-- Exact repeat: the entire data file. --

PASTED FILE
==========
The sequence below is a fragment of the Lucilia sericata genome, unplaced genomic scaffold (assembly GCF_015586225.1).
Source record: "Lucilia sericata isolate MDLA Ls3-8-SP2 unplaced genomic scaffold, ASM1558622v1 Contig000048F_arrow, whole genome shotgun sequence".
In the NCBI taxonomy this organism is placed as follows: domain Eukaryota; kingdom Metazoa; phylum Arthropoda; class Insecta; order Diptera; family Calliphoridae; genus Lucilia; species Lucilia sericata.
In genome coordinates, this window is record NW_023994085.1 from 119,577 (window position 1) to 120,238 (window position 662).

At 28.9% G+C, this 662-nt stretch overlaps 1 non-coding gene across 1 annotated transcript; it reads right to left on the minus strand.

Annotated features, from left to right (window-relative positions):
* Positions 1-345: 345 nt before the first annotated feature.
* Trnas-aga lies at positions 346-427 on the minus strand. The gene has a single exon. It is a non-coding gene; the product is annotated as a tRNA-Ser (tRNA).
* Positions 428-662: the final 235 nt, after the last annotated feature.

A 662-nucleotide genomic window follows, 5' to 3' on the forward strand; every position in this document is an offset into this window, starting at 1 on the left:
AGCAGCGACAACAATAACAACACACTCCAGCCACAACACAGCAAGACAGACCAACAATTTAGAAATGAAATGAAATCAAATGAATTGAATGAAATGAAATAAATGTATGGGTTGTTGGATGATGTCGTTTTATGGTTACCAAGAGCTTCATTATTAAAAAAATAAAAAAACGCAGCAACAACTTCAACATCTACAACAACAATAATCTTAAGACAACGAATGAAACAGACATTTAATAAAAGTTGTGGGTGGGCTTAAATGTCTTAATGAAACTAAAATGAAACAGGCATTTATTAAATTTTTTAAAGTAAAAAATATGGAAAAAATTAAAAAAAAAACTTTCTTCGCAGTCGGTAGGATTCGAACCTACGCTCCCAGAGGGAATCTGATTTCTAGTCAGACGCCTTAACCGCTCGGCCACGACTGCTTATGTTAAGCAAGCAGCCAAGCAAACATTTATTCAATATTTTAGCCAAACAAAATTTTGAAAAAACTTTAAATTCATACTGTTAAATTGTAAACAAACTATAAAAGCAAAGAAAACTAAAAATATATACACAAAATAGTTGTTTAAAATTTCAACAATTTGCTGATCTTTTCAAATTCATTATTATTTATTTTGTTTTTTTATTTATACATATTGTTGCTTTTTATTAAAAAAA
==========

The sequence below is a fragment of the Lucilia sericata genome, unplaced genomic scaffold (assembly GCF_015586225.1).
Source record: "Lucilia sericata isolate MDLA Ls3-8-SP2 unplaced genomic scaffold, ASM1558622v1 Contig000048F_arrow, whole genome shotgun sequence".
In the NCBI taxonomy this organism is placed as follows: domain Eukaryota; kingdom Metazoa; phylum Arthropoda; class Insecta; order Diptera; family Calliphoridae; genus Lucilia; species Lucilia sericata.
In genome coordinates, this window is record NW_023994085.1 from 119,577 (window position 1) to 120,238 (window position 662).

At 28.9% G+C, this 662-nt stretch overlaps 1 non-coding gene across 1 annotated transcript; it reads right to left on the minus strand.

Annotated features, from left to right (window-relative positions):
* Positions 1-345: 345 nt before the first annotated feature.
* Trnas-aga lies at positions 346-427 on the minus strand. The gene has a single exon. It is a non-coding gene; the product is annotated as a tRNA-Ser (tRNA).
* Positions 428-662: the final 235 nt, after the last annotated feature.

A 662-nucleotide genomic window follows, 5' to 3' on the forward strand; every position in this document is an offset into this window, starting at 1 on the left:
AGCAGCGACAACAATAACAACACACTCCAGCCACAACACAGCAAGACAGACCAACAATTTAGAAATGAAATGAAATCAAATGAATTGAATGAAATGAAATAAATGTATGGGTTGTTGGATGATGTCGTTTTATGGTTACCAAGAGCTTCATTATTAAAAAAATAAAAAAACGCAGCAACAACTTCAACATCTACAACAACAATAATCTTAAGACAACGAATGAAACAGACATTTAATAAAAGTTGTGGGTGGGCTTAAATGTCTTAATGAAACTAAAATGAAACAGGCATTTATTAAATTTTTTAAAGTAAAAAATATGGAAAAAATTAAAAAAAAAACTTTCTTCGCAGTCGGTAGGATTCGAACCTACGCTCCCAGAGGGAATCTGATTTCTAGTCAGACGCCTTAACCGCTCGGCCACGACTGCTTATGTTAAGCAAGCAGCCAAGCAAACATTTATTCAATATTTTAGCCAAACAAAATTTTGAAAAAACTTTAAATTCATACTGTTAAATTGTAAACAAACTATAAAAGCAAAGAAAACTAAAAATATATACACAAAATAGTTGTTTAAAATTTCAACAATTTGCTGATCTTTTCAAATTCATTATTATTTATTTTGTTTTTTTATTTATACATATTGTTGCTTTTTATTAAAAAAA